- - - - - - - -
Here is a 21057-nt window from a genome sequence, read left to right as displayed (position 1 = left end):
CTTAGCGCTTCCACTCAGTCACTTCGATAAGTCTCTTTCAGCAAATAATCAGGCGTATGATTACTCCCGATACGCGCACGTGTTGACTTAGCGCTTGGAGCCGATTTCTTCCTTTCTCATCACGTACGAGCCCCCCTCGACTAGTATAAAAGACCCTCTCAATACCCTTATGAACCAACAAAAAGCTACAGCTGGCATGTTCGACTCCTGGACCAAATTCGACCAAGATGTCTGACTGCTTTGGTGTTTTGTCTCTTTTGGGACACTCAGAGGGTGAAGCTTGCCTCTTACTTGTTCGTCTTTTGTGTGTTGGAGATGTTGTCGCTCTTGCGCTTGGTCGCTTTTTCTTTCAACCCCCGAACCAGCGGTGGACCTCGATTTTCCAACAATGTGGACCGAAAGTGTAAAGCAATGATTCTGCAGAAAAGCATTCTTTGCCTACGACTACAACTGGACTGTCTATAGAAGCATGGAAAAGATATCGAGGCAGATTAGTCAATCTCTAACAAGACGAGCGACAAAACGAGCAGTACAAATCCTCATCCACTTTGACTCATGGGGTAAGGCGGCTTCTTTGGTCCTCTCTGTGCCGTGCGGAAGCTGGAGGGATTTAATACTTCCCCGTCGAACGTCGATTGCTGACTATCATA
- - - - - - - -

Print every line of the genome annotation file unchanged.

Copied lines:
Here is a 21057-nt window from a genome sequence, read left to right as displayed (position 1 = left end):
CTTAGCGCTTCCACTCAGTCACTTCGATAAGTCTCTTTCAGCAAATAATCAGGCGTATGATTACTCCCGATACGCGCACGTGTTGACTTAGCGCTTGGAGCCGATTTCTTCCTTTCTCATCACGTACGAGCCCCCCTCGACTAGTATAAAAGACCCTCTCAATACCCTTATGAACCAACAAAAAGCTACAGCTGGCATGTTCGACTCCTGGACCAAATTCGACCAAGATGTCTGACTGCTTTGGTGTTTTGTCTCTTTTGGGACACTCAGAGGGTGAAGCTTGCCTCTTACTTGTTCGTCTTTTGTGTGTTGGAGATGTTGTCGCTCTTGCGCTTGGTCGCTTTTTCTTTCAACCCCCGAACCAGCGGTGGACCTCGATTTTCCAACAATGTGGACCGAAAGTGTAAAGCAATGATTCTGCAGAAAAGCATTCTTTGCCTACGACTACAACTGGACTGTCTATAGAAGCATGGAAAAGATATCGAGGCAGATTAGTCAATCTCTAACAAGACGAGCGACAAAACGAGCAGTACAAATCCTCATCCACTTTGACTCATGGGGTAAGGCGGCTTCTTTGGTCCTCTCTGTGCCGTGCGGAAGCTGGAGGGATTTAATACTTCCCCGTCGAACGTCGATTGCTGACTATCATA